Appreciate forgotten heroes this Hanukkah

Each day of Hanukkah, our editor Sara Himeles, who recently graduated from rabbinical school, is sharing a teaching and reflection prompt focusing on different themes of the Hanukkah story. Journal your response or simply reflect on each prompt. We hope these teachings and prompts make your Hanukkah brighter and more meaningful.

The Talmud (Shabbat 23a) states that women as well as men are obligated in lighting Hanukkah candles. Explaining this, the famous commentator Rashi writes:

היו באותו הנס – שגזרו יוונים על כל בתולות הנשואות להיבעל לטפסר תחלה ועל יד אשה נעשה הנס:

They were part of the same miracle — when the Greeks decreed that Jewish virgin brides must first be surrendered to the ruler, a woman brought about the miracle.

(King Antiochus IV issued a decree requiring all Jewish brides to sleep with a Syrian Greek officer before they could marry their husbands.)

Who was this woman who brought about the miracle of the Hanukkah story? Although he does not identify her by name, it is likely that Rashi was referring to Judith. Her story is recorded in the Apocrypha (the Apocrypha are ancient Jewish texts from the Biblical period that are not included in the Hebrew Bible), in the Book of Judith.

Judith’s story, as summarized by the Jewish educator and author Erica Brown, goes like this:

“Legend has it that Judith, a young widow who lived at the time of the Maccabees in a town called Bethulia, entered an enemy camp to save her town and prevent the impending siege of Jerusalem. She charmed an army general named Holofernes, who made a large and impressive feast in her honor. When Holofernes was full and very drunk, Judith cut off his head.”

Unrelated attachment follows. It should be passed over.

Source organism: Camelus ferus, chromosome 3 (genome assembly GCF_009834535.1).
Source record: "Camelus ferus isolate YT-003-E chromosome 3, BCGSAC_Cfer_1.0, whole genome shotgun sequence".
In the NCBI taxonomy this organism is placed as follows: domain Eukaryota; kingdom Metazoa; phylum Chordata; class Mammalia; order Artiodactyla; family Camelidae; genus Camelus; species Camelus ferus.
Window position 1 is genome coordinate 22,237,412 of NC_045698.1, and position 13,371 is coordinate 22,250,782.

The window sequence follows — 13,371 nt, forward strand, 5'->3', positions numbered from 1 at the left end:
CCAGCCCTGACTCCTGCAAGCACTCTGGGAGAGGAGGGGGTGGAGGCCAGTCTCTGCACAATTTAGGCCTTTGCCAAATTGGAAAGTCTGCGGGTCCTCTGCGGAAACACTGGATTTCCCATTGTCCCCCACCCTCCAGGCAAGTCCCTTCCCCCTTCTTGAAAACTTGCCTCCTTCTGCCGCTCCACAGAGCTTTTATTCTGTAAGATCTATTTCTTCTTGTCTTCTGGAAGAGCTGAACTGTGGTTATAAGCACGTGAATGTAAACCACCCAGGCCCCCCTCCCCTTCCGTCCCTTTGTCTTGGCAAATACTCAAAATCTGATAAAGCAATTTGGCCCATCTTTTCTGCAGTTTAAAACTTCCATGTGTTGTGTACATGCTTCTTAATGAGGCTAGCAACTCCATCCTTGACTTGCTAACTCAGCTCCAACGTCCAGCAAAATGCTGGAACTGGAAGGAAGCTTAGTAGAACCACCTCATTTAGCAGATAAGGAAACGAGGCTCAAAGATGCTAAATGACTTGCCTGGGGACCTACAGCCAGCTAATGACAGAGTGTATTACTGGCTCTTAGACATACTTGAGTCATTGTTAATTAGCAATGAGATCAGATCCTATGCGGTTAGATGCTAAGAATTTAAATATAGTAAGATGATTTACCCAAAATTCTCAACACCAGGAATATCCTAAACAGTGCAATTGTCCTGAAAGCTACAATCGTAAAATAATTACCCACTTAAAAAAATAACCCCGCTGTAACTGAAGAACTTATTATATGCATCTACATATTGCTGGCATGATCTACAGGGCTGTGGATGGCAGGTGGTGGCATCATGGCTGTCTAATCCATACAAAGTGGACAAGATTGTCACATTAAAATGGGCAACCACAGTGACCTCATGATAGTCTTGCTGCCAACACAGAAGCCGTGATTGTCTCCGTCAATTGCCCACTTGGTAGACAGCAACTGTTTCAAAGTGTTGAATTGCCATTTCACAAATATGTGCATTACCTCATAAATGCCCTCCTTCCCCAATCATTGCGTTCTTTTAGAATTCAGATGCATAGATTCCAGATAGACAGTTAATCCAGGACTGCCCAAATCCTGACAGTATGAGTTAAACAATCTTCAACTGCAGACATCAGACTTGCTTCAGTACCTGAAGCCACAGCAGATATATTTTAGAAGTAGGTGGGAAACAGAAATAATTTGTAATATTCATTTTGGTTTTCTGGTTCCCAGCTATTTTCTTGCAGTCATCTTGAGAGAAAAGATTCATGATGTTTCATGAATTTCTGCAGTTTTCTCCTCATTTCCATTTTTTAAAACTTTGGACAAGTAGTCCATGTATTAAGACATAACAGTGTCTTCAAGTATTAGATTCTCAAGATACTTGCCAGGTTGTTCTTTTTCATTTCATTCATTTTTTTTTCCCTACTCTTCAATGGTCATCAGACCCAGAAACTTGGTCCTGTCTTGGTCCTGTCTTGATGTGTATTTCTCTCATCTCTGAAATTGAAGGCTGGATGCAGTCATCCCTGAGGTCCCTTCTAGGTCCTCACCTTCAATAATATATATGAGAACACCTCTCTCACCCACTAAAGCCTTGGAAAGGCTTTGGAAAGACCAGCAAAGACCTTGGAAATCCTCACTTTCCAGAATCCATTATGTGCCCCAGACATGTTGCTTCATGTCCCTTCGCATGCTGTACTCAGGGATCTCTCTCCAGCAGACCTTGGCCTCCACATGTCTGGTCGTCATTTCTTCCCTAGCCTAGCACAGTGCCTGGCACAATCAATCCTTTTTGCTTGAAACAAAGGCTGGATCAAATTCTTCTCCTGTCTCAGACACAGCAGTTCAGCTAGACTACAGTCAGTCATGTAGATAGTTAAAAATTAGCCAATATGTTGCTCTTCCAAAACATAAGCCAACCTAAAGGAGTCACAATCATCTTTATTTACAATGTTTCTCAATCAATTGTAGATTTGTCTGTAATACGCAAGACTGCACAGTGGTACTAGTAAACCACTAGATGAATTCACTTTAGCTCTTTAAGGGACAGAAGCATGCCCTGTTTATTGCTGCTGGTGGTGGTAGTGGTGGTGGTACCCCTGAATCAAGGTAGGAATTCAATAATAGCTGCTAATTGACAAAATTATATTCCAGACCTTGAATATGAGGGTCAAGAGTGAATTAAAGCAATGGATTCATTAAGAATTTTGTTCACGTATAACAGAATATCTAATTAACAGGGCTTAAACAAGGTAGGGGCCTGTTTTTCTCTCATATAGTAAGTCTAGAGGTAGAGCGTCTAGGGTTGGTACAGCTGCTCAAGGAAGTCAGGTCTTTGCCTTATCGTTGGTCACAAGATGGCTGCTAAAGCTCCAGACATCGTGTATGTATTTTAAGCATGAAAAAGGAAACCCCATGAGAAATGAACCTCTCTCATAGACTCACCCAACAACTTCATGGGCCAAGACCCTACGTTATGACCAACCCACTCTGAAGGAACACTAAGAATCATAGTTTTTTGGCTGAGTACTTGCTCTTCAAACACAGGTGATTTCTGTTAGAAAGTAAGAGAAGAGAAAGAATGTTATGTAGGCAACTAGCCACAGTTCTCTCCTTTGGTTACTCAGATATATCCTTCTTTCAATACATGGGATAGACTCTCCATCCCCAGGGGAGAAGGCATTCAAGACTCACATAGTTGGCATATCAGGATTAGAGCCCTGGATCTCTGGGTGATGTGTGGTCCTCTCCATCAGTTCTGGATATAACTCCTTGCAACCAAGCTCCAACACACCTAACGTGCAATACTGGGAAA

“When the Assyrian army discovered their decapitated leader, they fled in terror,” Rachel Adelman, assistant professor of Hebrew Bible at Hebrew College, explained. “This beautiful widow thus saved Jerusalem from being ravaged… ‘For the Lord Almighty had foiled them by the hand of a woman.’ (Judith 16:5)”

Despite playing such a critical role in the miracle of Hanukkah, Judith’s story was absent from Jewish tradition for over a millennium. Dr. Deborah Levine Gera of the Hebrew University of Jerusalem explained:

“Judith’s story disappeared from Jewish tradition fairly early in ancient times, and there is no trace of the tale in the Dead Sea Scrolls or in the works of Philo and Josephus. She is not mentioned in the Mishnah, Talmud, or other rabbinic literature, and it is only in the tenth (or perhaps the eleventh) century C.E. onwards, over a thousand years after the apocryphal book was first composed, that Judith is found once again in Jewish literature.”

Gera concludes: “Despite her early disappearance from Jewish circles, Judith proved too vital a figure to vanish entirely, and she has left her mark on Jewish texts, prayers, practices, and ritual art.”


Dr. Erica Brown notes that, just like the Hanukkah story itself, the message of the tale of Judith is that “it’s not always the likely candidates who save the day. Sometimes salvation comes when you least expect it from those who are least likely to deliver it.”’

On the sixth night of Hanukkah, think about a few of the “forgotten” heroes in your life. Who are the people who have helped and guided you to reach where you are now? How could you express your gratitude to them? Keep them in mind as you light the candles.

Missed a Hanukkah prompt? Read the prompts for Day 1, Day 2Day 3Day 4, and Day 5.

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